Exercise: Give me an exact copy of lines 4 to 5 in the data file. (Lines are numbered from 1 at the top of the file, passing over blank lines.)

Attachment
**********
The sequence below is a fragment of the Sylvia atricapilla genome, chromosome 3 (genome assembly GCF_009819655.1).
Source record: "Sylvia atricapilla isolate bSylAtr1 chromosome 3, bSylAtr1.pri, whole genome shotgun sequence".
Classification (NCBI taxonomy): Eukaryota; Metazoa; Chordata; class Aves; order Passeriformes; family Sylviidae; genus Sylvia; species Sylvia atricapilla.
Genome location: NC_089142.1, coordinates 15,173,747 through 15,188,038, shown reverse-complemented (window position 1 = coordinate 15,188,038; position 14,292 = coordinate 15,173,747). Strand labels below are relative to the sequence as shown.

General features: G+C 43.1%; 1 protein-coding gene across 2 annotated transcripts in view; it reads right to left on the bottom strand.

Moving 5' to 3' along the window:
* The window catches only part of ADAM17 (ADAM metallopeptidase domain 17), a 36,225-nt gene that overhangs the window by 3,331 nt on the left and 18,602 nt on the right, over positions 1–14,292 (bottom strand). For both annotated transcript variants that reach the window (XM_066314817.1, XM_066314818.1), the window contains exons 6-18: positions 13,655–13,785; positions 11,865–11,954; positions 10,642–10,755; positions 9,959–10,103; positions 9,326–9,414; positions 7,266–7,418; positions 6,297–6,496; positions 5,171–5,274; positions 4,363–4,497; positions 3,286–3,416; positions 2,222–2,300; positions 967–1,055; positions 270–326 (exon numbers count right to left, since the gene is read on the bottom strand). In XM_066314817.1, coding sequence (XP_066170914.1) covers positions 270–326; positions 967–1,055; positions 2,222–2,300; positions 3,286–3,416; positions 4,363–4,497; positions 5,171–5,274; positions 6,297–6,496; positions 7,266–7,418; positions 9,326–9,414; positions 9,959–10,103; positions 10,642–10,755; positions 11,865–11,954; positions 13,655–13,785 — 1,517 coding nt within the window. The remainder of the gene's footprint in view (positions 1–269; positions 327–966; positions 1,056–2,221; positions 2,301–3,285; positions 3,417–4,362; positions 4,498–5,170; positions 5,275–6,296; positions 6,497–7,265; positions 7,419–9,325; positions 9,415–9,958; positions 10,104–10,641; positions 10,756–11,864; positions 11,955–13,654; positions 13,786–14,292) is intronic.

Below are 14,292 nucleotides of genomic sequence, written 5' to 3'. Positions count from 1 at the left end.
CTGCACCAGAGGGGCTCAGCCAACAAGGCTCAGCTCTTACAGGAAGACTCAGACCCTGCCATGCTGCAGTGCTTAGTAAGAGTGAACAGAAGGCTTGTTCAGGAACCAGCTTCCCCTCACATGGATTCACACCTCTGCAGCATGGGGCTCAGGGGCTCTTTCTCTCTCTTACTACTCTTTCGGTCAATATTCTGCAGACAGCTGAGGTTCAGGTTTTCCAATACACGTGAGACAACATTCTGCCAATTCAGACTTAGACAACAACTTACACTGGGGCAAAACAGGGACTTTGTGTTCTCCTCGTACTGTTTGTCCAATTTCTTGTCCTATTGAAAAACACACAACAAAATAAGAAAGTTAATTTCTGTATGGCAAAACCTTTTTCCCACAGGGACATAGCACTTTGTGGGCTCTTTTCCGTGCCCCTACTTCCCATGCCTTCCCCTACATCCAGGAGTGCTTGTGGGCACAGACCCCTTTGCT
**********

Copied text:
Genome location: NC_089142.1, coordinates 15,173,747 through 15,188,038, shown reverse-complemented (window position 1 = coordinate 15,188,038; position 14,292 = coordinate 15,173,747). Strand labels below are relative to the sequence as shown.

General features: G+C 43.1%; 1 protein-coding gene across 2 annotated transcripts in view; it reads right to left on the bottom strand.